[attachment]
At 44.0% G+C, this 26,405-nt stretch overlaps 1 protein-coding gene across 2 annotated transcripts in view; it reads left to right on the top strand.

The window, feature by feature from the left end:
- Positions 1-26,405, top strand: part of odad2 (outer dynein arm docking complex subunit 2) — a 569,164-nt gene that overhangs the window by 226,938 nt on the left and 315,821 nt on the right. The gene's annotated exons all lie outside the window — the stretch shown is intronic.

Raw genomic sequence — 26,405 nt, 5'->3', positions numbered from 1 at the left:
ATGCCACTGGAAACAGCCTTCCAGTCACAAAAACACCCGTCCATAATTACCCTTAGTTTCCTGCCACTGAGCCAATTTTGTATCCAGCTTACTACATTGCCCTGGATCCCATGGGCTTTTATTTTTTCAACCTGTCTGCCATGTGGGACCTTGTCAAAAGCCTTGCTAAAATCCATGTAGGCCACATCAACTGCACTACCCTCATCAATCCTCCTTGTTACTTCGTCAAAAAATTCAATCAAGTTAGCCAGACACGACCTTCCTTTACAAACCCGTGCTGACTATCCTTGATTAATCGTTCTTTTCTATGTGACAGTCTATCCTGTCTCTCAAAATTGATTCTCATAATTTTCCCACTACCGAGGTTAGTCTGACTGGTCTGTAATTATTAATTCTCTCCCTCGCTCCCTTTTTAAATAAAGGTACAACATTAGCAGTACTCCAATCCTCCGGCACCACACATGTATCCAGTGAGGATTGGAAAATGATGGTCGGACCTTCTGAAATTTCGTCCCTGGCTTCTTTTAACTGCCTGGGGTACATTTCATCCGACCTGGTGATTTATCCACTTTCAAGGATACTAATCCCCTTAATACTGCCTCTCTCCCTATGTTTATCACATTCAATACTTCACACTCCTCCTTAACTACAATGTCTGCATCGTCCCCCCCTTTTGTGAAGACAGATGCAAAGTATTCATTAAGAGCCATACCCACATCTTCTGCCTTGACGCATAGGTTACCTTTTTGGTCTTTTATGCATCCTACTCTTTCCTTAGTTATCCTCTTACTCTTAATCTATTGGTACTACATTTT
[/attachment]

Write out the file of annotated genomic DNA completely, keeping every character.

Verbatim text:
At 44.0% G+C, this 26,405-nt stretch overlaps 1 protein-coding gene across 2 annotated transcripts in view; it reads left to right on the top strand.

The window, feature by feature from the left end:
- Positions 1-26,405, top strand: part of odad2 (outer dynein arm docking complex subunit 2) — a 569,164-nt gene that overhangs the window by 226,938 nt on the left and 315,821 nt on the right. The gene's annotated exons all lie outside the window — the stretch shown is intronic.

Raw genomic sequence — 26,405 nt, 5'->3', positions numbered from 1 at the left:
ATGCCACTGGAAACAGCCTTCCAGTCACAAAAACACCCGTCCATAATTACCCTTAGTTTCCTGCCACTGAGCCAATTTTGTATCCAGCTTACTACATTGCCCTGGATCCCATGGGCTTTTATTTTTTCAACCTGTCTGCCATGTGGGACCTTGTCAAAAGCCTTGCTAAAATCCATGTAGGCCACATCAACTGCACTACCCTCATCAATCCTCCTTGTTACTTCGTCAAAAAATTCAATCAAGTTAGCCAGACACGACCTTCCTTTACAAACCCGTGCTGACTATCCTTGATTAATCGTTCTTTTCTATGTGACAGTCTATCCTGTCTCTCAAAATTGATTCTCATAATTTTCCCACTACCGAGGTTAGTCTGACTGGTCTGTAATTATTAATTCTCTCCCTCGCTCCCTTTTTAAATAAAGGTACAACATTAGCAGTACTCCAATCCTCCGGCACCACACATGTATCCAGTGAGGATTGGAAAATGATGGTCGGACCTTCTGAAATTTCGTCCCTGGCTTCTTTTAACTGCCTGGGGTACATTTCATCCGACCTGGTGATTTATCCACTTTCAAGGATACTAATCCCCTTAATACTGCCTCTCTCCCTATGTTTATCACATTCAATACTTCACACTCCTCCTTAACTACAATGTCTGCATCGTCCCCCCCTTTTGTGAAGACAGATGCAAAGTATTCATTAAGAGCCATACCCACATCTTCTGCCTTGACGCATAGGTTACCTTTTTGGTCTTTTATGCATCCTACTCTTTCCTTAGTTATCCTCTTACTCTTAATCTATTGGTACTACATTTT